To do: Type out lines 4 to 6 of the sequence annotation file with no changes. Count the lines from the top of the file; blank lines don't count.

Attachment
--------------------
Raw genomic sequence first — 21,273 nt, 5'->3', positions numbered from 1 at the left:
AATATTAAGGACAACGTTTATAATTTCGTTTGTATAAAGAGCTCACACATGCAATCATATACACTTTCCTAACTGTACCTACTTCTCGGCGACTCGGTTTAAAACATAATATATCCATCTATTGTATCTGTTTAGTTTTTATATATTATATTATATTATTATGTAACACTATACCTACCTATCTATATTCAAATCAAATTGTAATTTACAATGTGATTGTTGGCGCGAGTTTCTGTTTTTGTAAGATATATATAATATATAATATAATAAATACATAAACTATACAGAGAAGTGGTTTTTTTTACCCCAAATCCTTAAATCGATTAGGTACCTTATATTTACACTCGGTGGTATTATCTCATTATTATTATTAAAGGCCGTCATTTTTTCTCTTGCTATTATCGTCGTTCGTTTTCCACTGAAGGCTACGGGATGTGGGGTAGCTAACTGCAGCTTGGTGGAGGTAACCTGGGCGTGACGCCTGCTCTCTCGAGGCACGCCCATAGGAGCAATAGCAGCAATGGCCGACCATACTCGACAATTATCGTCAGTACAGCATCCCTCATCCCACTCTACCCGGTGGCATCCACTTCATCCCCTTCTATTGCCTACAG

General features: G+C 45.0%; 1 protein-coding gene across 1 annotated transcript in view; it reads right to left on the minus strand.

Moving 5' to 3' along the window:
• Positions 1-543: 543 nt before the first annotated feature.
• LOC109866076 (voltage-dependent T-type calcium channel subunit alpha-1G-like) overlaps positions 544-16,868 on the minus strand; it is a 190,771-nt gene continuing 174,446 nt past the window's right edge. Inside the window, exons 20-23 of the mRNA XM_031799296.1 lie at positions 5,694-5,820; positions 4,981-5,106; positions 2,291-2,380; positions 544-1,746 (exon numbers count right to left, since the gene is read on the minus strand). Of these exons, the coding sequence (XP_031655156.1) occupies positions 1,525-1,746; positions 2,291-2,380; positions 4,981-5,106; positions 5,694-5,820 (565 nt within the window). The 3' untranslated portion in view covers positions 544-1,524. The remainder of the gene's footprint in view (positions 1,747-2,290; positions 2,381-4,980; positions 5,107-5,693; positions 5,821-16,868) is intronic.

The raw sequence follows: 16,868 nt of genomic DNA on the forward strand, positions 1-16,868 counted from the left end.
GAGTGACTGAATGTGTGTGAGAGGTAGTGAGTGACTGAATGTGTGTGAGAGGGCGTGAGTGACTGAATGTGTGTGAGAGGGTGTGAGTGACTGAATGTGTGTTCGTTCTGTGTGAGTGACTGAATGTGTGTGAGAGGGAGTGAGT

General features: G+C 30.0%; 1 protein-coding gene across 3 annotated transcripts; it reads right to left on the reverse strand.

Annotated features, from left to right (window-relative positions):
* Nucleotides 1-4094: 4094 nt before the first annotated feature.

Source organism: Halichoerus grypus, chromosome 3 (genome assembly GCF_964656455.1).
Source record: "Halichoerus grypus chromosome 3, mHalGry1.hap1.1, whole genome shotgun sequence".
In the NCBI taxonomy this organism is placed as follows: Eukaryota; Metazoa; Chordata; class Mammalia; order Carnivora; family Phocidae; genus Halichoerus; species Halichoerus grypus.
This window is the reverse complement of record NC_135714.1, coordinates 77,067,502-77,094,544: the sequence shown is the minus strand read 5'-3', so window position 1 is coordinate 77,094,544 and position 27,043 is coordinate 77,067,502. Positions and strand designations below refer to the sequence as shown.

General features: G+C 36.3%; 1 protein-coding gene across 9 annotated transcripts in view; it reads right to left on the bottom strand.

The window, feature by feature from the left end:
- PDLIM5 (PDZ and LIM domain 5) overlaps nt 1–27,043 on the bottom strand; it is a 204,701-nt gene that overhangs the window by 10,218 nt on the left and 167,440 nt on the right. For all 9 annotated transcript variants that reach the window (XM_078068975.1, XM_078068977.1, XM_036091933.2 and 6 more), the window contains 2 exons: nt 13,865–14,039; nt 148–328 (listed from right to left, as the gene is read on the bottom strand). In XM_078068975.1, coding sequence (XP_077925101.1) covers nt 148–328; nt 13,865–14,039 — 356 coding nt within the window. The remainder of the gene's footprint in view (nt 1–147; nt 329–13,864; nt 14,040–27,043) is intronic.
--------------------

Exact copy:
Moving 5' to 3' along the window:
• Positions 1-543: 543 nt before the first annotated feature.
• LOC109866076 (voltage-dependent T-type calcium channel subunit alpha-1G-like) overlaps positions 544-16,868 on the minus strand; it is a 190,771-nt gene continuing 174,446 nt past the window's right edge. Inside the window, exons 20-23 of the mRNA XM_031799296.1 lie at positions 5,694-5,820; positions 4,981-5,106; positions 2,291-2,380; positions 544-1,746 (exon numbers count right to left, since the gene is read on the minus strand). Of these exons, the coding sequence (XP_031655156.1) occupies positions 1,525-1,746; positions 2,291-2,380; positions 4,981-5,106; positions 5,694-5,820 (565 nt within the window). The 3' untranslated portion in view covers positions 544-1,524. The remainder of the gene's footprint in view (positions 1,747-2,290; positions 2,381-4,980; positions 5,107-5,693; positions 5,821-16,868) is intronic.